Javan rhinos are the most threatened of the five species of rhino. Just 74 of them are left in the wild, all found in Ujung Kulon National Park in Java, Indonesia. With population numbers dangerously low, any poaching incidents could be devastating for the species’ future. However, thanks to your support and the work of Rhino Protection Units (RPUs), 2020 marked 20 years since the last Javan rhino was poached in the Park, and two Javan rhinos were born, signalling hope for things to come!
In the early 1990s, concern was building for Javan rhinos and their nearby cousins, Sumatran rhinos. Human encroachment had significantly reduced the already small patches of the forest they called home, and poaching threatened to wipe out their existence. At every count, the numbers were dropping. Something had to be done.
On 31 August 1995, Rhino Protection Units (RPUs) were formed, initially patrolling through the island of Sumatra’s largest national park, Kerinci Seblat. Dedicated teams began guarding Critically Endangered rhinos on the ground and preserving the habitats they needed to survive.
Today, almost 26 years after they were established, RPUs continue to play a critical role, now patrolling in and around three other national parks: Bukit Barisan Selatan and Way Kambas in Sumatra, and Ujung Kulon in Java.
The presence of RPUs has ensured that poaching cannot take hold; there have been no poaching incidents for either the Javan or Sumatran rhino species in the areas patrolled for a period of 20 and 14 years, respectively. Yet, the numbers left remain far too low and signs of illegal activity are all too common.
Given the extremely remote locations that they work in, the day-to-day activities of RPUs have – fortunately – been largely unaffected by the Covid-19 pandemic, besides taking extra health and safety precautions. However, securing funding to continue their work in the long-term has been difficult. That’s why we’re so pleased to have continued to support RPUs thanks to donations from people like you.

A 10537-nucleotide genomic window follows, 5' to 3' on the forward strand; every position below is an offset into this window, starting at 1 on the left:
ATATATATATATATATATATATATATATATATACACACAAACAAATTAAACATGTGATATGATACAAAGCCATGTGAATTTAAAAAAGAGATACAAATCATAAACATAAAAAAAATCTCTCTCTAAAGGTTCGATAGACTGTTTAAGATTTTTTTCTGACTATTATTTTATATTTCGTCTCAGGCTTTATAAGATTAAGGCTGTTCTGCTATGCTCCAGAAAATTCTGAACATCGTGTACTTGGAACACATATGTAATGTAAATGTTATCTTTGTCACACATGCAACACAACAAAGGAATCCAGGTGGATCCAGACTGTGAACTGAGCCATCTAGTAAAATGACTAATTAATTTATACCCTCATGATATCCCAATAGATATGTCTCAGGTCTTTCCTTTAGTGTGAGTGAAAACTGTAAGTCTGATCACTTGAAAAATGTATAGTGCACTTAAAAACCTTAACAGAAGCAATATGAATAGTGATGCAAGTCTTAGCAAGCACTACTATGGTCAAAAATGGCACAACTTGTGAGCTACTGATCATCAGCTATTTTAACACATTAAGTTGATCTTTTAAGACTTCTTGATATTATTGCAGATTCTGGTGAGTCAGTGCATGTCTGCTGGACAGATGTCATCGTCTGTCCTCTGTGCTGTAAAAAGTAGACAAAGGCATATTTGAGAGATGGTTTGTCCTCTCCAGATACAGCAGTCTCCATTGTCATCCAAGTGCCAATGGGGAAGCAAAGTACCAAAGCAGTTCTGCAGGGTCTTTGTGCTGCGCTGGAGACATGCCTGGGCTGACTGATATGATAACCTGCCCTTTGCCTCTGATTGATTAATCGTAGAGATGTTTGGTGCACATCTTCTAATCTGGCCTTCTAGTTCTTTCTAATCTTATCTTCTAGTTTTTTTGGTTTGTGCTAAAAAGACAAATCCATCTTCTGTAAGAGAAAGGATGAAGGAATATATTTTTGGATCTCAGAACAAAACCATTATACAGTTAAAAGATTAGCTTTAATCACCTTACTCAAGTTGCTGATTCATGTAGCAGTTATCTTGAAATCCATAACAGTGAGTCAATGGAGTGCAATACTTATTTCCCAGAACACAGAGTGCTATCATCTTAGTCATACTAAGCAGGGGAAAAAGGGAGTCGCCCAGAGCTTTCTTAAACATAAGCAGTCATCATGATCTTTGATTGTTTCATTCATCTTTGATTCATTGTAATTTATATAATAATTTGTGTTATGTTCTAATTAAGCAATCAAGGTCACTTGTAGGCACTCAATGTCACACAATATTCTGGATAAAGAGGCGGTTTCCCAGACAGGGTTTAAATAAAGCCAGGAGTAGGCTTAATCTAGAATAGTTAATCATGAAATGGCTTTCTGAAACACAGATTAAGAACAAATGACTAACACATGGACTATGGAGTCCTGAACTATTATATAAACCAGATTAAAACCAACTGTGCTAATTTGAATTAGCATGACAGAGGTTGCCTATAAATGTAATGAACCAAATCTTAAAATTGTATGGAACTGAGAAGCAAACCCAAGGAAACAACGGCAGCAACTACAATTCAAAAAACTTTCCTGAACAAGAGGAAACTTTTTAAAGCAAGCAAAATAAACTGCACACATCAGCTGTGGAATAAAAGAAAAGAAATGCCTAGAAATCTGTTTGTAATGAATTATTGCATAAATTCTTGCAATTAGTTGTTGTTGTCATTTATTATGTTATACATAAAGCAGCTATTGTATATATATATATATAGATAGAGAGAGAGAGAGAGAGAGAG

Slowly but surely, the commitment of RPUs is paying off. The Javan rhino population appears to be stable and steadily increasing.
As well as the zero-poaching success that continued last year, there were two direct Javan rhino sightings, a camera trap recording of a male Javan rhino entering the Javan Rhino Study and Conservation Area for the first time in over a year, as well as 79 footprints spotted and 15 wallows identified.
Last year the five terrestrial Rhino Protection Units in UKNP worked alongside two new marine RPUs, achieving more than ever before. Rangers on the ground addressed 336 instances of illegal activities, and the marine units identified 84 instances of illegal fishing activities in Ujung Kulon’s waters, apprehending 220 people illegally encroaching in the Park. On top of this, more than 250 local people were hired to remove 50 hectares of invasive Arenga palm, helping native rhino food plants to regrow.
By recording rhino signs, removing traps and snares, apprehending illegal intruders, and investigating crime scenes, the presence of RPUs is pivotal to prevent wildlife crime and guide the Javan rhino towards a brighter future.
Thank you again to all our supporters for donating towards Javan rhino conservation. We are especially grateful for your support in 2020/21, a challenging year for everyone. Donations such as yours are helping to keep patrolling efforts going at a critical time for this incredible and rare species.